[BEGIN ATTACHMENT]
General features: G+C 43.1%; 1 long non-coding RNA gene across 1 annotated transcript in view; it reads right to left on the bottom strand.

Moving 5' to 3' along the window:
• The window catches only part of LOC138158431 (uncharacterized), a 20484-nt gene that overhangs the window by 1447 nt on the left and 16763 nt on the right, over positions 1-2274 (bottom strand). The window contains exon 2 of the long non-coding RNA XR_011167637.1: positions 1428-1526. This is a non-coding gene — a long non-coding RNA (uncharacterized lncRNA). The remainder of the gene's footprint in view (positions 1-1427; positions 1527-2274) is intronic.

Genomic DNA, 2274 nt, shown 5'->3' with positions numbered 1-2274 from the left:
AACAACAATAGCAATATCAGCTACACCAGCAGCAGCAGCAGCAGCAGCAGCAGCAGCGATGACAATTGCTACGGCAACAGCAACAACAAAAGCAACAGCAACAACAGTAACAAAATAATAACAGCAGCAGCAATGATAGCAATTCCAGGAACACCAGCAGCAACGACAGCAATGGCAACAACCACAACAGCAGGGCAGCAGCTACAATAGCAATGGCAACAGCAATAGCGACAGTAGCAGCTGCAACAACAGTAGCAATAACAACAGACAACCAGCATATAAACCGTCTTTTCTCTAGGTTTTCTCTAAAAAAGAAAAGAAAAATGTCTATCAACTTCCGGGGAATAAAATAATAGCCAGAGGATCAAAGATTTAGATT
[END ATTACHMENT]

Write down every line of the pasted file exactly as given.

General features: G+C 43.1%; 1 long non-coding RNA gene across 1 annotated transcript in view; it reads right to left on the bottom strand.

Moving 5' to 3' along the window:
• The window catches only part of LOC138158431 (uncharacterized), a 20484-nt gene that overhangs the window by 1447 nt on the left and 16763 nt on the right, over positions 1-2274 (bottom strand). The window contains exon 2 of the long non-coding RNA XR_011167637.1: positions 1428-1526. This is a non-coding gene — a long non-coding RNA (uncharacterized lncRNA). The remainder of the gene's footprint in view (positions 1-1427; positions 1527-2274) is intronic.

Genomic DNA, 2274 nt, shown 5'->3' with positions numbered 1-2274 from the left:
AACAACAATAGCAATATCAGCTACACCAGCAGCAGCAGCAGCAGCAGCAGCAGCAGCGATGACAATTGCTACGGCAACAGCAACAACAAAAGCAACAGCAACAACAGTAACAAAATAATAACAGCAGCAGCAATGATAGCAATTCCAGGAACACCAGCAGCAACGACAGCAATGGCAACAACCACAACAGCAGGGCAGCAGCTACAATAGCAATGGCAACAGCAATAGCGACAGTAGCAGCTGCAACAACAGTAGCAATAACAACAGACAACCAGCATATAAACCGTCTTTTCTCTAGGTTTTCTCTAAAAAAGAAAAGAAAAATGTCTATCAACTTCCGGGGAATAAAATAATAGCCAGAGGATCAAAGATTTAGATT